Learn more about Kaiser Permanente at:

Facebook: www.facebook.com/kpthrive
Twitter: @kpthrive

How to reach: Kaiser Permanente Northern California Region, (800) 464-4000 or www.kaiserpermanente.org

When James D. White came on-board with Jamba Juice Co. in December 2008, same store sales dipped 8 percent and the company lost $149 million for the year. The recession had prompted consumers to cut discretionary spending, and smoothies just weren’t considered essential.

Management created a road map to get the business back on track.

“We made a commitment that we’d effectively turn the company around in a three-year-time horizon,” says White, chairman, president and CEO. “I’m happy to report that we completed the turnaround. In 2012, we registered our first year of profitability as a public company.”

That included a 5 percent increase in same store sales. Jamba Juice remained profitable in 2013, although same store sales were flat to slightly up.

Here’s how White and Jamba Juice developed a plan and expanded offerings to set the stage for the turnaround.

 

Strategies for growth

Management needed to develop a plan that would allow Jamba Juice to grow and return to profitability within three years.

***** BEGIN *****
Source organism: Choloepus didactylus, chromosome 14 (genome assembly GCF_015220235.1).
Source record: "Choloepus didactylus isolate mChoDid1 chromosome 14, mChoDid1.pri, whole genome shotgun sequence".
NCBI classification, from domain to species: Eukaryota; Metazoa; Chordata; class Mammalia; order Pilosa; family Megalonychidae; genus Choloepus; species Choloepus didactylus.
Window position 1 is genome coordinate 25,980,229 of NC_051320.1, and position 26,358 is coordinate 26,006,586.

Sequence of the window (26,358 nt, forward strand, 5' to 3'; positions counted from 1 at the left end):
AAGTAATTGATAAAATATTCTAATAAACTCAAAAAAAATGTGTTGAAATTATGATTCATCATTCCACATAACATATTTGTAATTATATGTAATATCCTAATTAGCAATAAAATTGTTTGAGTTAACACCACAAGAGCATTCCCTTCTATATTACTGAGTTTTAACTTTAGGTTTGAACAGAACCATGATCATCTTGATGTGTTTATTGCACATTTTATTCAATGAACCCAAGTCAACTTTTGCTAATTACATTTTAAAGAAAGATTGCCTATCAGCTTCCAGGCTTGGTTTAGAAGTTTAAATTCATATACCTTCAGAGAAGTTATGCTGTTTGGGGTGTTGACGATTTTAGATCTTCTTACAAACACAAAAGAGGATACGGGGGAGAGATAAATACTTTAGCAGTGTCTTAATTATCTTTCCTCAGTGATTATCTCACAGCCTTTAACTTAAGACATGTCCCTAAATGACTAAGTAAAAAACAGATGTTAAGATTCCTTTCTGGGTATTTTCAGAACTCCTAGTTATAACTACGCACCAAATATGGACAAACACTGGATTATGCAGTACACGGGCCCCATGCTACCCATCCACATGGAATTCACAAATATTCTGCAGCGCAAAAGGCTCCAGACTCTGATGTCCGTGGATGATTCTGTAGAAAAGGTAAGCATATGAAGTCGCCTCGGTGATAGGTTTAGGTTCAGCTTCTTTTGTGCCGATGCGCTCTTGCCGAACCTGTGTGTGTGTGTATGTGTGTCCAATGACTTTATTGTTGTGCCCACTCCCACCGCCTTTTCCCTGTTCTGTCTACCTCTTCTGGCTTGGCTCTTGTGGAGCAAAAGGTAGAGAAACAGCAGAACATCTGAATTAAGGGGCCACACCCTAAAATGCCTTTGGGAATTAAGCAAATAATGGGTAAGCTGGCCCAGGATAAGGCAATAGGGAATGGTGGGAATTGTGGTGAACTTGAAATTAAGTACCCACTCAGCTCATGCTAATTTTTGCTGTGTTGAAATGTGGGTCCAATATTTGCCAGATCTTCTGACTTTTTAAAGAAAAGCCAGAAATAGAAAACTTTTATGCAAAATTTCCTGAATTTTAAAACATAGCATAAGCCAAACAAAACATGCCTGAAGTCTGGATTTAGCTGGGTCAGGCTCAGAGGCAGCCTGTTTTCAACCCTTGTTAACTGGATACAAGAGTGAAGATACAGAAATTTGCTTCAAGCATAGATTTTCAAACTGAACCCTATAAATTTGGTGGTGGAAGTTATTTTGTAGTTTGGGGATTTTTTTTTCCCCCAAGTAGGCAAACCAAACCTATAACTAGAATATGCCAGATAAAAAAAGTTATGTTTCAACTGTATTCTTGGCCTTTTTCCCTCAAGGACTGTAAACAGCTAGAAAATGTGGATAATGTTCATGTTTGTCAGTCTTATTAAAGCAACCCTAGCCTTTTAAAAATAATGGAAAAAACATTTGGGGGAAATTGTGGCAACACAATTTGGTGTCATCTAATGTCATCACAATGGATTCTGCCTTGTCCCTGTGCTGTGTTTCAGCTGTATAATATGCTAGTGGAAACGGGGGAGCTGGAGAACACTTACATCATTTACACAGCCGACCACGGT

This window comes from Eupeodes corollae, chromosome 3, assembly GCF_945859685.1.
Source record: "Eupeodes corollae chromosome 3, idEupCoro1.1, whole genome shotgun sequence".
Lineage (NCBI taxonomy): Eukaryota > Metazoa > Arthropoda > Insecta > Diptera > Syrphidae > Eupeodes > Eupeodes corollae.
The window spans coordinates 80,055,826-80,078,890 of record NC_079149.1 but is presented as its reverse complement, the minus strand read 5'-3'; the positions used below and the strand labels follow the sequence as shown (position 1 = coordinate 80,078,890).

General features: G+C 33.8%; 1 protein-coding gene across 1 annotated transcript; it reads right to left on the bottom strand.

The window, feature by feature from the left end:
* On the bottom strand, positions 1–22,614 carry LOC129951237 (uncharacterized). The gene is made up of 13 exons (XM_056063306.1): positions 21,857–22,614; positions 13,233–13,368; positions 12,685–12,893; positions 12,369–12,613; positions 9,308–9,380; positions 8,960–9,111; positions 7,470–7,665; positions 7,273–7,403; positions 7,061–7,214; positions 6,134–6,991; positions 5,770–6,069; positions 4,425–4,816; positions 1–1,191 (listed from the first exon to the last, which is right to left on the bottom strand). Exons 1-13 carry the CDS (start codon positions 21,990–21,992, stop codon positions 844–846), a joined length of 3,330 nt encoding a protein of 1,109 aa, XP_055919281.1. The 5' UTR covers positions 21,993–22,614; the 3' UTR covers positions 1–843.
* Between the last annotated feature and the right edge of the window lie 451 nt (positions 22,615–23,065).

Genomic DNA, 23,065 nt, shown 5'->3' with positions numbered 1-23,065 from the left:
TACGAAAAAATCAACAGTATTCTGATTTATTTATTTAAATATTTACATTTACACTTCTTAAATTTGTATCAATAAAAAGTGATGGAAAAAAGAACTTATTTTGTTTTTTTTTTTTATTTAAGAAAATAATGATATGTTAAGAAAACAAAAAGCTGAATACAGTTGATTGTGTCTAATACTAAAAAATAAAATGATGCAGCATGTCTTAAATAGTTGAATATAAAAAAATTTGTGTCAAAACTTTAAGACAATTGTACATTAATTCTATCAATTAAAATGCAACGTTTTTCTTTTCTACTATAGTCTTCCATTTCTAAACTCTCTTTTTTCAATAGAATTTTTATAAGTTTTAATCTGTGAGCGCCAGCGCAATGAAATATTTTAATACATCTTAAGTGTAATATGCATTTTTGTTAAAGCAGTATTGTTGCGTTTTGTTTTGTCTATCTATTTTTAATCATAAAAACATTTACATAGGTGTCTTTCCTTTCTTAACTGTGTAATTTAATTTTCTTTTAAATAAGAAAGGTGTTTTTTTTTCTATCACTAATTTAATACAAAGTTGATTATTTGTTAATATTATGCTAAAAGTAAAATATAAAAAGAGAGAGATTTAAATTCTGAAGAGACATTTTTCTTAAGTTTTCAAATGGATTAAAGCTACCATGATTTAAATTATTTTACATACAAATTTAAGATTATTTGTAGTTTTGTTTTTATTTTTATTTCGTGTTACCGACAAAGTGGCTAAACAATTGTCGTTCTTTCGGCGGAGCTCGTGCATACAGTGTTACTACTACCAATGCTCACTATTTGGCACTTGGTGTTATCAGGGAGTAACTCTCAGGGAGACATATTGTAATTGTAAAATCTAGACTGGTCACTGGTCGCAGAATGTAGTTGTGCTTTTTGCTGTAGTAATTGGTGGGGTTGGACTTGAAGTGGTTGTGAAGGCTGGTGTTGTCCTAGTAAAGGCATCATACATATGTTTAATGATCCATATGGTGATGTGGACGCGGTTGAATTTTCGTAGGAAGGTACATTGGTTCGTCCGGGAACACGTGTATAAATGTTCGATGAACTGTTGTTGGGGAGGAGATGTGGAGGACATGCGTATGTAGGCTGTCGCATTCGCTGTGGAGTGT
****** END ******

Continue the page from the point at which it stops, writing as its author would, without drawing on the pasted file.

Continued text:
Key to the turnaround was creating the blend plan, which drove strategic choices that were made. First up was facilitating fast growth through aggressive franchising and a move away from the core portfolio of company-owned stores.

“By 2011, we were in the middle of refranchising or selling company stores to become more of a franchise model. Today, roughly 35 percent of our locations are company owned,” White says. “That significant shift in the business model gave us the opportunity to accelerate growth, leveraging local partners in specific geographies.”

Jamba Juice added more than 30 locations in the United States in 2013 and expects to open 50 more this year. Currently, there are more than 800 Jamba Juice stores across the country.

A second component of the blend plan addressed the product portfolio and the creation of more “better for you” products.

“We added products like steel-cut oatmeal, which has been a hit with consumers,” White says. “We added more fruits and vegetables to our smoothie lineup. We also added more food items that pair well with the smoothies.”

Vegetables like kale, beets and cucumbers were added to the menu as items to be blended or juiced.

“Those have become increasingly popular as consumers look to cleanse or add healthier on-the-go solutions to their diet,” he says.

Another component of the blend plan involved expanding into international markets — Jamba Juice went from zero to 50 international locations in a 2½-year span, with the 50th store opening in early 2014.

Jamba Juice executives started the process by picking about a dozen potential markets to explore — including Canada, Mexico, South Korea and the Philippines — prioritizing them and then looking for partners.